Far from the conventional Christmas hit, it was held off the top spot only by the Pet Shop Boys' sublime reworking of Always on My Mind. But has been a regular chart entry every December ever since. In fact, it has reached the Top 20 on a remarkable 16 occasions since its original release. And, at the time of writing, it is once again a top 10 hit.
It is, however, sobering to think it will be 20 years ago on December 18 that Kirsty MacColl lost her life after being hit by a speedboat as she swam with her young children off the coast of Mexico.
Do They Know It's Christmas - Band Aid
Not only was 1984 a vintage year for pop music, but it ended in charitable style with Boomtown Rats frontman Bob Geldof and Ultravox's Midge Ure penning a song which would not only raise millions to help the starving in Ethiopia, but usher in an era of the big sing-a-long chorus charity hit. Every cause seemed to have a line-up of famous faces - raising funds from everything from fighting apartheid to the Zeebrugge ferry disaster to the Bradford City stadium fire.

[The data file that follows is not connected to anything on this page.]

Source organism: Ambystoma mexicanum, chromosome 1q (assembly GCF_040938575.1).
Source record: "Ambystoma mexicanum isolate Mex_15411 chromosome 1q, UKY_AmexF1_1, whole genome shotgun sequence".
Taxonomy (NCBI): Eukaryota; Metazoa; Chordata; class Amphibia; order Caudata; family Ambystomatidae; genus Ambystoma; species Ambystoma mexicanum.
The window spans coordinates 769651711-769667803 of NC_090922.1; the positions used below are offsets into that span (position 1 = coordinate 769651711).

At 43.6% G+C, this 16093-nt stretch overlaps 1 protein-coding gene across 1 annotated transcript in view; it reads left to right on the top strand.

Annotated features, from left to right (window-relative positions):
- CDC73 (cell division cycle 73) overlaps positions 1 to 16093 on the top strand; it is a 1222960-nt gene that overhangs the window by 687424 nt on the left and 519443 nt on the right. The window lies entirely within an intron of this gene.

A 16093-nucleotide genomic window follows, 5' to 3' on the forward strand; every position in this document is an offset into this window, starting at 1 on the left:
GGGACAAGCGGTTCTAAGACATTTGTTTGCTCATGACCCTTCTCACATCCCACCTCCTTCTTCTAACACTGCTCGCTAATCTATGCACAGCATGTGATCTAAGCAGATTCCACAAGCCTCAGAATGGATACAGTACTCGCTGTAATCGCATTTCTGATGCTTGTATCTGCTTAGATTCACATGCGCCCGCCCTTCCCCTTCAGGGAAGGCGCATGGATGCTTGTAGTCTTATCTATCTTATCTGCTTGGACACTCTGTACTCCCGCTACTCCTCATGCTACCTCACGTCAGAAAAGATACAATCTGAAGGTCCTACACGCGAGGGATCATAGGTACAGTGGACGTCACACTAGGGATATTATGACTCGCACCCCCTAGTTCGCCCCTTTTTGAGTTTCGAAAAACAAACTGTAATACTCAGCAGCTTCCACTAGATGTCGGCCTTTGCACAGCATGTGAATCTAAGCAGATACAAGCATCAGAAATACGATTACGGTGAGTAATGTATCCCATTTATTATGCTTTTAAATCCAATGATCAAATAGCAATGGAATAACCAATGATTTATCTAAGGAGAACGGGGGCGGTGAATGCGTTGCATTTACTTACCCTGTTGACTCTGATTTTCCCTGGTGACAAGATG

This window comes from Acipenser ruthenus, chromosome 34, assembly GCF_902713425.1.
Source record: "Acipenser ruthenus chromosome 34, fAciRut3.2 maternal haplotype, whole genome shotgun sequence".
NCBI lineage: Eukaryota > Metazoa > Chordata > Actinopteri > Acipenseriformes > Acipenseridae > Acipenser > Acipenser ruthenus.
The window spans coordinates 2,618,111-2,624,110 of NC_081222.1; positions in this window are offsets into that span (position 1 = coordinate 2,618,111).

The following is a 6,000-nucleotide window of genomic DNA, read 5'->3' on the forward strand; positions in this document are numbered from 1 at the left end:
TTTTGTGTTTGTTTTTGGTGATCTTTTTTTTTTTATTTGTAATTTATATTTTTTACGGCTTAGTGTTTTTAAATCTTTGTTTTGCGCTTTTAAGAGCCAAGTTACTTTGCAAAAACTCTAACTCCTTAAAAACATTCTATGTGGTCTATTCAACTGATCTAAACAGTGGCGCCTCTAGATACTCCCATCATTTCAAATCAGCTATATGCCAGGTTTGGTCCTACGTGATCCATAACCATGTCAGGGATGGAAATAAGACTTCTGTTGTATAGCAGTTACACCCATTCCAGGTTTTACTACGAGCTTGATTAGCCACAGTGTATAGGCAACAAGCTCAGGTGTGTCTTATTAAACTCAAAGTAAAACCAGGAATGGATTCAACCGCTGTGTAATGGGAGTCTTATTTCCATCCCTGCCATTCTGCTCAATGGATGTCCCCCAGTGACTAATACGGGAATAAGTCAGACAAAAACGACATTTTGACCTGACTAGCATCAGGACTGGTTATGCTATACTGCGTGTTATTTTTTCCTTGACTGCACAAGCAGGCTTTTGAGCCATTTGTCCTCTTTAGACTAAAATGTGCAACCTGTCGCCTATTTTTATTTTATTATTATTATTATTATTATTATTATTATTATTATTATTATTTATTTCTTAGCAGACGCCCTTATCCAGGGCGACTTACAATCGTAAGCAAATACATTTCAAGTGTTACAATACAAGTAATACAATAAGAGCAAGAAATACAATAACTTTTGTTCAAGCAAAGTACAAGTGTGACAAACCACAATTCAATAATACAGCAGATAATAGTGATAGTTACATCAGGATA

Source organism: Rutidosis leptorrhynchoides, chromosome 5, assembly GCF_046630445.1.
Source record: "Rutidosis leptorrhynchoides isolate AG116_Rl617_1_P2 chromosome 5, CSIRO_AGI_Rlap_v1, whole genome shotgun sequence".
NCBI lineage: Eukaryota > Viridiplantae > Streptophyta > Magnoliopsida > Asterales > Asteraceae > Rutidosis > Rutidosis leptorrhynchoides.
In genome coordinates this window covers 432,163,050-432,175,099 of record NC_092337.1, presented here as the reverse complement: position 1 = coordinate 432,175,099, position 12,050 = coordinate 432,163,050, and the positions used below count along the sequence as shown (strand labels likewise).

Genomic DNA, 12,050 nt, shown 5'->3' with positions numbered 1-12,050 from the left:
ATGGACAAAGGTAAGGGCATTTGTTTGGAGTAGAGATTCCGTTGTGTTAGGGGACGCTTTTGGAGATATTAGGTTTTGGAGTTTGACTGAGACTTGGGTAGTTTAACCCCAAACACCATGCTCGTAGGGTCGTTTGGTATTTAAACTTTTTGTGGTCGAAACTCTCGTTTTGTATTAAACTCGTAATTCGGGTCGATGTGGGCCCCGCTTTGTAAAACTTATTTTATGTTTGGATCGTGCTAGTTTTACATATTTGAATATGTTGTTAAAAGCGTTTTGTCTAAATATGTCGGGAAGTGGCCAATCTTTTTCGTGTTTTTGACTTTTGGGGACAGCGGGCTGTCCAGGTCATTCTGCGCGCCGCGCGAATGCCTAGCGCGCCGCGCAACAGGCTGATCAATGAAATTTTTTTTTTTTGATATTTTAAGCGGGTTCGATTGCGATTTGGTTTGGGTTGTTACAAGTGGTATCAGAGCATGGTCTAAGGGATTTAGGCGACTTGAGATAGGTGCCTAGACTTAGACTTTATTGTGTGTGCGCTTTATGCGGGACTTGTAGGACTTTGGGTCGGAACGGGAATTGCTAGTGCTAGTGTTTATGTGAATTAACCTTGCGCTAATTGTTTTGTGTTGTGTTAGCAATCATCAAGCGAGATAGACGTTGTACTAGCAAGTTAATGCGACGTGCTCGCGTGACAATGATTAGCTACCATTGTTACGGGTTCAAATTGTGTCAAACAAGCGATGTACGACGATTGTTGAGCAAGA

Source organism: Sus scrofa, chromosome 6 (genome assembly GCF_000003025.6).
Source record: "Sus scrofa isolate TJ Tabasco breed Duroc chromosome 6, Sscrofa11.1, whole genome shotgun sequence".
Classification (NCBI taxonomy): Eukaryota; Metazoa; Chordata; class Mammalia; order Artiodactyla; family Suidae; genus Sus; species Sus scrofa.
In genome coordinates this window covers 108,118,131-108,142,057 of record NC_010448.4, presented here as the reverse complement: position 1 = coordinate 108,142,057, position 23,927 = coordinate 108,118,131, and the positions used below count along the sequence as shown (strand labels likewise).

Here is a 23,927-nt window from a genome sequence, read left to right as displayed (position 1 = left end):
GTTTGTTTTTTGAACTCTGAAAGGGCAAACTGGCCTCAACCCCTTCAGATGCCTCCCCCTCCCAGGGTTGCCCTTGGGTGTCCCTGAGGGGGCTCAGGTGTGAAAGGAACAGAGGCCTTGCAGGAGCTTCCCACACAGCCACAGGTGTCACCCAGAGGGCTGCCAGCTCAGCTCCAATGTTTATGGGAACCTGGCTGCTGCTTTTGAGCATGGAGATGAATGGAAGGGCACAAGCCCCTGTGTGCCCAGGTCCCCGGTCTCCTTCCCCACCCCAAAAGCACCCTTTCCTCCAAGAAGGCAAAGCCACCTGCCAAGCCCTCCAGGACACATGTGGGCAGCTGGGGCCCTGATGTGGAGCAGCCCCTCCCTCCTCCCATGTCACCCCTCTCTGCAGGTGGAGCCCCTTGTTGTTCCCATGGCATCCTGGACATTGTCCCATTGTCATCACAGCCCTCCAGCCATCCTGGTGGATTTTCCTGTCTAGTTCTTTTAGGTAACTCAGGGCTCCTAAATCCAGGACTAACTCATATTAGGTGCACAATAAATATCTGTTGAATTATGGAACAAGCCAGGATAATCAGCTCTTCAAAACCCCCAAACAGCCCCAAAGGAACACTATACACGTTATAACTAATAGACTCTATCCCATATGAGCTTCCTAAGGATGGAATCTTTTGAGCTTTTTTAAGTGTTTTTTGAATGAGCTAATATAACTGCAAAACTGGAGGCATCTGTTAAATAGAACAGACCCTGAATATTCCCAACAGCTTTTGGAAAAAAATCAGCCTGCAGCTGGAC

But Do They Know It's Christmas is the daddy of them all. And we have Faversham's very own Bob Geldof to thank for that. The original hit included a stellar line-up of the likes of Wham!, Duran Duran, U2, Sting, Spandau Ballet and, ahem, Status Quo.
Also performing was Boy George who, strictly speaking, is a Kent boy. He was born in 1961 in Barnehurst - now part of the London Borough of Bexley, but back then was good old Kent.